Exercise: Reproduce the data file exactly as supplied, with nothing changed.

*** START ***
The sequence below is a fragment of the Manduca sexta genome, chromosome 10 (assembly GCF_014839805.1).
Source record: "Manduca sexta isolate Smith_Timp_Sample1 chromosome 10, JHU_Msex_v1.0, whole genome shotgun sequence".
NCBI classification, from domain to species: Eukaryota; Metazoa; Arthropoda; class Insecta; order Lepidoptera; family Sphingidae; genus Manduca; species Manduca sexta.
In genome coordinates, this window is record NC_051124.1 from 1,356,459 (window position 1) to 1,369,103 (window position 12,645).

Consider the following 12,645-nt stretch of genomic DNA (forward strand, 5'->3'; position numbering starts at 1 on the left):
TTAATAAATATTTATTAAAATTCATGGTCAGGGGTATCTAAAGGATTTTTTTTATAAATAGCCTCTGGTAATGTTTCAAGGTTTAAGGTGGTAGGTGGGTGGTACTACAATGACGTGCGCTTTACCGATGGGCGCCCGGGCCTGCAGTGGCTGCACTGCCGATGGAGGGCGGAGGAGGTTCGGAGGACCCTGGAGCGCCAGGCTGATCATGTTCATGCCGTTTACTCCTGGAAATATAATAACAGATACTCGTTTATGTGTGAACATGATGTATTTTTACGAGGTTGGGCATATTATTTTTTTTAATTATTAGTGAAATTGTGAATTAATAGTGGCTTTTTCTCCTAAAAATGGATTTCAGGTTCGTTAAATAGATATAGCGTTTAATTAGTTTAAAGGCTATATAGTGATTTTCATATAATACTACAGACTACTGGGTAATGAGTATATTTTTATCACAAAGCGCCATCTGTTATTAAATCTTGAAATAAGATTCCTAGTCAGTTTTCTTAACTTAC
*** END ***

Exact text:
The sequence below is a fragment of the Manduca sexta genome, chromosome 10 (assembly GCF_014839805.1).
Source record: "Manduca sexta isolate Smith_Timp_Sample1 chromosome 10, JHU_Msex_v1.0, whole genome shotgun sequence".
NCBI classification, from domain to species: Eukaryota; Metazoa; Arthropoda; class Insecta; order Lepidoptera; family Sphingidae; genus Manduca; species Manduca sexta.
In genome coordinates, this window is record NC_051124.1 from 1,356,459 (window position 1) to 1,369,103 (window position 12,645).

Consider the following 12,645-nt stretch of genomic DNA (forward strand, 5'->3'; position numbering starts at 1 on the left):
TTAATAAATATTTATTAAAATTCATGGTCAGGGGTATCTAAAGGATTTTTTTTATAAATAGCCTCTGGTAATGTTTCAAGGTTTAAGGTGGTAGGTGGGTGGTACTACAATGACGTGCGCTTTACCGATGGGCGCCCGGGCCTGCAGTGGCTGCACTGCCGATGGAGGGCGGAGGAGGTTCGGAGGACCCTGGAGCGCCAGGCTGATCATGTTCATGCCGTTTACTCCTGGAAATATAATAACAGATACTCGTTTATGTGTGAACATGATGTATTTTTACGAGGTTGGGCATATTATTTTTTTTAATTATTAGTGAAATTGTGAATTAATAGTGGCTTTTTCTCCTAAAAATGGATTTCAGGTTCGTTAAATAGATATAGCGTTTAATTAGTTTAAAGGCTATATAGTGATTTTCATATAATACTACAGACTACTGGGTAATGAGTATATTTTTATCACAAAGCGCCATCTGTTATTAAATCTTGAAATAAGATTCCTAGTCAGTTTTCTTAACTTAC